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Korthuis PT, McGinnis KA, Kraemer KL, Gordon AJ, Skanderson M, Justice AC, Crystal S, Goetz MB, Gibert CL, Rimland D, Fiellin LE, Gaither JR, Wang K, Asch SM, McInnes DK, Ohl ME, Bryant K, Tate JP, Duggal M, Fiellin DA, Veterans Aging Cohort Study. Quality of HIV Care and Mortality Rates in HIV-Infected Patients. Clinical infectious diseases : an official publication of the Infectious Diseases Society of America. 2016 Jan 15; 62(2):233-9.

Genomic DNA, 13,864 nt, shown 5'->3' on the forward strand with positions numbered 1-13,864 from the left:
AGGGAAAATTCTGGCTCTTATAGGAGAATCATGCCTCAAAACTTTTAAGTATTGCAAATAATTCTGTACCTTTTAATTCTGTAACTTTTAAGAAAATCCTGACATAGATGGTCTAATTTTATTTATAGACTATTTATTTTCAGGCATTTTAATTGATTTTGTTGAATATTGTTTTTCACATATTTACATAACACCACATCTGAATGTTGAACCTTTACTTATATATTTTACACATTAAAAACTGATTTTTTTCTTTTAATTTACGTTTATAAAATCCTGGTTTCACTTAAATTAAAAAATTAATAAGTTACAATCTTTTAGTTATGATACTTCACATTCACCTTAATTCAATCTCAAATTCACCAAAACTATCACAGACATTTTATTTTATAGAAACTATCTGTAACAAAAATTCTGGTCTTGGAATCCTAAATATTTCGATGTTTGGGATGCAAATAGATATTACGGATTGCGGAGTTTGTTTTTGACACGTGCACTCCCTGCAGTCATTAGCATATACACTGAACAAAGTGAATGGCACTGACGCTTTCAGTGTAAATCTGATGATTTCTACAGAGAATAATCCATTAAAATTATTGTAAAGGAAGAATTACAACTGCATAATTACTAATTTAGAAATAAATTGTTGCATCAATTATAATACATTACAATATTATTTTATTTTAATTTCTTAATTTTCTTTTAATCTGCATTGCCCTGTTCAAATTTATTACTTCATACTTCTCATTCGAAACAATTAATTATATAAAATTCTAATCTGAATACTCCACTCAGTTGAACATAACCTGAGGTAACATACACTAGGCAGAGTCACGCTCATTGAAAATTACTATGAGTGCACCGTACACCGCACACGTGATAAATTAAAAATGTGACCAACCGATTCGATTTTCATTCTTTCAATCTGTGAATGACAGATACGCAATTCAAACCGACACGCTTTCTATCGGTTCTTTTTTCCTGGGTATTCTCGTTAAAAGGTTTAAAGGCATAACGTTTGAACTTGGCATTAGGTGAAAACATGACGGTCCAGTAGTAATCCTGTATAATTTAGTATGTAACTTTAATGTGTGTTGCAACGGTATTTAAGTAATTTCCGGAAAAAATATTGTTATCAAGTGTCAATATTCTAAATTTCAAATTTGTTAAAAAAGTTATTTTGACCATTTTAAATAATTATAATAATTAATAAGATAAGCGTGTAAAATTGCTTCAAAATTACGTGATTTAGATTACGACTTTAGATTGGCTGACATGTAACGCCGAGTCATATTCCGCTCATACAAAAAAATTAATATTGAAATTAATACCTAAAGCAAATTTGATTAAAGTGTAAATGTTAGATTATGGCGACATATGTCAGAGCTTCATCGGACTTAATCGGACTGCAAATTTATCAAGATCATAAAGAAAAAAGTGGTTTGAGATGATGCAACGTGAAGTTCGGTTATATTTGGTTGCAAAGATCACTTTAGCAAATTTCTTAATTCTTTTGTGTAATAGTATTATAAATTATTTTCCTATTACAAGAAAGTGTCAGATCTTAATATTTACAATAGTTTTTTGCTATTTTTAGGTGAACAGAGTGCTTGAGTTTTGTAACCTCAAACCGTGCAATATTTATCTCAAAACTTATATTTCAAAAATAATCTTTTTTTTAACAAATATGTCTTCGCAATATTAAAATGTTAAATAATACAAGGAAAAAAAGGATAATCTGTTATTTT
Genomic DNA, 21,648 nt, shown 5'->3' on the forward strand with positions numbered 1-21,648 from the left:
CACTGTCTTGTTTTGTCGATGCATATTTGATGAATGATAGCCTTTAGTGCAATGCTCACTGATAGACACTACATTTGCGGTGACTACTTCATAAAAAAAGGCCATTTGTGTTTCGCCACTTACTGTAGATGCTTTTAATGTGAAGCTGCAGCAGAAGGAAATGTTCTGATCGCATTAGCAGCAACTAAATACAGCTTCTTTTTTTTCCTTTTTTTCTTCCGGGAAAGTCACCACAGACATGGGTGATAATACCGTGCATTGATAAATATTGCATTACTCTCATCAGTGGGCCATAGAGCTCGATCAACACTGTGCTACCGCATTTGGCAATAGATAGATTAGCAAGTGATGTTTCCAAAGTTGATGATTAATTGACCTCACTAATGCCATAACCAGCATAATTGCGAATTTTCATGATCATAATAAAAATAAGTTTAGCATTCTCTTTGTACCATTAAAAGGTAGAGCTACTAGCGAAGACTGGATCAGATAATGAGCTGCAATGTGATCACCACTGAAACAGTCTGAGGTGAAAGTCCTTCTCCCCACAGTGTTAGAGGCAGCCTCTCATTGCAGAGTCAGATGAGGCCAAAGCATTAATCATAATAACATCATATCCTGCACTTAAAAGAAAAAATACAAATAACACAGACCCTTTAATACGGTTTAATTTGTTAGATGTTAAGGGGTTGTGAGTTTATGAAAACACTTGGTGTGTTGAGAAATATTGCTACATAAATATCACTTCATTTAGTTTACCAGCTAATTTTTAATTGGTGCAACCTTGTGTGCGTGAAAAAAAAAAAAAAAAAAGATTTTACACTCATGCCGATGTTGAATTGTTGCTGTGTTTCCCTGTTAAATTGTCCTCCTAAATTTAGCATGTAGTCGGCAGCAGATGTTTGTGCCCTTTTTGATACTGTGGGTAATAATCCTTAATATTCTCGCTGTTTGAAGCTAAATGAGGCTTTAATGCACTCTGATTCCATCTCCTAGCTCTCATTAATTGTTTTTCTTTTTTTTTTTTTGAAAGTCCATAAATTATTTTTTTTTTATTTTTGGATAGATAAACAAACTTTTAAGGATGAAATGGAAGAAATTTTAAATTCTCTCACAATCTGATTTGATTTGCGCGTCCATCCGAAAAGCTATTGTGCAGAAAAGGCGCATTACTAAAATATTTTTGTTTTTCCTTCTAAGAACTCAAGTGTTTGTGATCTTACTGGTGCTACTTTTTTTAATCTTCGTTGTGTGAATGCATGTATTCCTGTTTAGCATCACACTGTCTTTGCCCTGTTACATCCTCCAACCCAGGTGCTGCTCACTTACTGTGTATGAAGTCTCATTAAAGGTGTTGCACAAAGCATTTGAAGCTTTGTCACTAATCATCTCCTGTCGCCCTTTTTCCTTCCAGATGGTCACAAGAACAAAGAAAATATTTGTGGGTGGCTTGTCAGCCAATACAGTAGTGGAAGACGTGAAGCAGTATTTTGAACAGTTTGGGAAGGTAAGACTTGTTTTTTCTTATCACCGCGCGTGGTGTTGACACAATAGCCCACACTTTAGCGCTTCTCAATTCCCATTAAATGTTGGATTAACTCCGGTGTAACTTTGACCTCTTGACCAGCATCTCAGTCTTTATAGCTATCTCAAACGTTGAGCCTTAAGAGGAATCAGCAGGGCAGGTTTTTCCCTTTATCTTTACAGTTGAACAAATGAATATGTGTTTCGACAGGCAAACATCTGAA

BACKGROUND: The Patient Protection and Affordable Care Act encourages healthcare systems to track quality-of-care measures; little is known about their impact on mortality rates. The objective of this study was to assess associations between HIV quality of care and mortality rates. METHODS: A longitudinal survival analysis of the Veterans Aging Cohort Study included 3038 human immunodeficiency virus (HIV)-infected patients enrolled between June 2002 and July 2008. The independent variable was receipt of 80% of 9 HIV quality indicators (QIs) abstracted from medical records in the 12 months after enrollment. Overall mortality rates through 2014 were assessed from the Veterans Health Administration, Medicare, and Social Security National Death Index records. We assessed associations between receiving 80% of HIV QIs and mortality rates using Kaplan-Meier survival analysis and adjusted Cox proportional hazards models. Results were stratified by unhealthy alcohol and illicit drug use. RESULTS: The majority of participants were male (97.5%) and black (66.8%), with a mean (standard deviation) age of 49.0 (8.8) years. Overall, 25.9% reported past-year unhealthy alcohol use and 28.4% reported past-year illicit drug use. During 24 805 person-years of follow-up (mean [standard deviation], 8.2 [3.3] years), those who received 80% of QIs experienced lower age-adjusted mortality rates (adjusted hazard ratio, 0.75; 95% confidence interval, .65-.86). Adjustment for disease severity attenuated the association. CONCLUSIONS: Receipt of 80% of select HIV QIs is associated with improved survival in a sample of predominantly male, black, HIV-infected patients but was insufficient to overcome adjustment for disease severity. Interventions to ensure high-quality care and address underlying chronic illness may improve survival in HIV-infected patients.